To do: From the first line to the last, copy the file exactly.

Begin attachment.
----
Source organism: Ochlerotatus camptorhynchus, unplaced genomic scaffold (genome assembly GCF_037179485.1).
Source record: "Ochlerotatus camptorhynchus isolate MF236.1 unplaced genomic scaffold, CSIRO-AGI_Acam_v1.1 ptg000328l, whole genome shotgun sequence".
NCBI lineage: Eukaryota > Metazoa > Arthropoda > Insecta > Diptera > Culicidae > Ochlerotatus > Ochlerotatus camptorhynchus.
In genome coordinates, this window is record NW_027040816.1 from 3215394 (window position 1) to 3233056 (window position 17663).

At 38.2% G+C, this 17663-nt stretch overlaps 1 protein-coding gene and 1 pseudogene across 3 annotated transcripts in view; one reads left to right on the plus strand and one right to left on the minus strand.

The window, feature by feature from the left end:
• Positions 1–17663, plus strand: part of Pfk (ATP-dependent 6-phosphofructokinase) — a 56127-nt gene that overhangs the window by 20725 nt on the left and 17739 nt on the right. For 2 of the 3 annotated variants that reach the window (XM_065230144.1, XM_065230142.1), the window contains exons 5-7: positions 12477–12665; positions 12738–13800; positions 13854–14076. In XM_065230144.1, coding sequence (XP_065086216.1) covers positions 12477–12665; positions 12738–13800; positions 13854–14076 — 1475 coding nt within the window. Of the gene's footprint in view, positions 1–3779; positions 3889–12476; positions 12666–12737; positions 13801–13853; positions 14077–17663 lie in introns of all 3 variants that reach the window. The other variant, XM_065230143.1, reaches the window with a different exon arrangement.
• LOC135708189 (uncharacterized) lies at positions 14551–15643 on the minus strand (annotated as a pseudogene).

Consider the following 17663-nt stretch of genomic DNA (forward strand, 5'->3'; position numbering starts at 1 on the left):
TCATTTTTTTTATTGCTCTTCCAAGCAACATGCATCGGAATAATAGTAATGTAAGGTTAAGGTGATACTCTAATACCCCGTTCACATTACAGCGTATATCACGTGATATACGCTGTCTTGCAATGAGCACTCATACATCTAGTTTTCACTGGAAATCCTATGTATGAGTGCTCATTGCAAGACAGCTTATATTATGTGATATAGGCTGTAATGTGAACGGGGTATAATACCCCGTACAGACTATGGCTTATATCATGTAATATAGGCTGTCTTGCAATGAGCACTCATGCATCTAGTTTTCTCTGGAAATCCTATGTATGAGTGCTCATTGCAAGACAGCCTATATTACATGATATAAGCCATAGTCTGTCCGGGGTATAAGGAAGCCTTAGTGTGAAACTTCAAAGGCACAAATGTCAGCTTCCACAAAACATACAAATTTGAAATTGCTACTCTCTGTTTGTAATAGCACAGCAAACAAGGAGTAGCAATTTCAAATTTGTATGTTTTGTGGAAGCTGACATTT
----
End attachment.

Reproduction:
Source organism: Ochlerotatus camptorhynchus, unplaced genomic scaffold (genome assembly GCF_037179485.1).
Source record: "Ochlerotatus camptorhynchus isolate MF236.1 unplaced genomic scaffold, CSIRO-AGI_Acam_v1.1 ptg000328l, whole genome shotgun sequence".
NCBI lineage: Eukaryota > Metazoa > Arthropoda > Insecta > Diptera > Culicidae > Ochlerotatus > Ochlerotatus camptorhynchus.
In genome coordinates, this window is record NW_027040816.1 from 3215394 (window position 1) to 3233056 (window position 17663).

At 38.2% G+C, this 17663-nt stretch overlaps 1 protein-coding gene and 1 pseudogene across 3 annotated transcripts in view; one reads left to right on the plus strand and one right to left on the minus strand.

The window, feature by feature from the left end:
• Positions 1–17663, plus strand: part of Pfk (ATP-dependent 6-phosphofructokinase) — a 56127-nt gene that overhangs the window by 20725 nt on the left and 17739 nt on the right. For 2 of the 3 annotated variants that reach the window (XM_065230144.1, XM_065230142.1), the window contains exons 5-7: positions 12477–12665; positions 12738–13800; positions 13854–14076. In XM_065230144.1, coding sequence (XP_065086216.1) covers positions 12477–12665; positions 12738–13800; positions 13854–14076 — 1475 coding nt within the window. Of the gene's footprint in view, positions 1–3779; positions 3889–12476; positions 12666–12737; positions 13801–13853; positions 14077–17663 lie in introns of all 3 variants that reach the window. The other variant, XM_065230143.1, reaches the window with a different exon arrangement.
• LOC135708189 (uncharacterized) lies at positions 14551–15643 on the minus strand (annotated as a pseudogene).

Consider the following 17663-nt stretch of genomic DNA (forward strand, 5'->3'; position numbering starts at 1 on the left):
TCATTTTTTTTATTGCTCTTCCAAGCAACATGCATCGGAATAATAGTAATGTAAGGTTAAGGTGATACTCTAATACCCCGTTCACATTACAGCGTATATCACGTGATATACGCTGTCTTGCAATGAGCACTCATACATCTAGTTTTCACTGGAAATCCTATGTATGAGTGCTCATTGCAAGACAGCTTATATTATGTGATATAGGCTGTAATGTGAACGGGGTATAATACCCCGTACAGACTATGGCTTATATCATGTAATATAGGCTGTCTTGCAATGAGCACTCATGCATCTAGTTTTCTCTGGAAATCCTATGTATGAGTGCTCATTGCAAGACAGCCTATATTACATGATATAAGCCATAGTCTGTCCGGGGTATAAGGAAGCCTTAGTGTGAAACTTCAAAGGCACAAATGTCAGCTTCCACAAAACATACAAATTTGAAATTGCTACTCTCTGTTTGTAATAGCACAGCAAACAAGGAGTAGCAATTTCAAATTTGTATGTTTTGTGGAAGCTGACATTT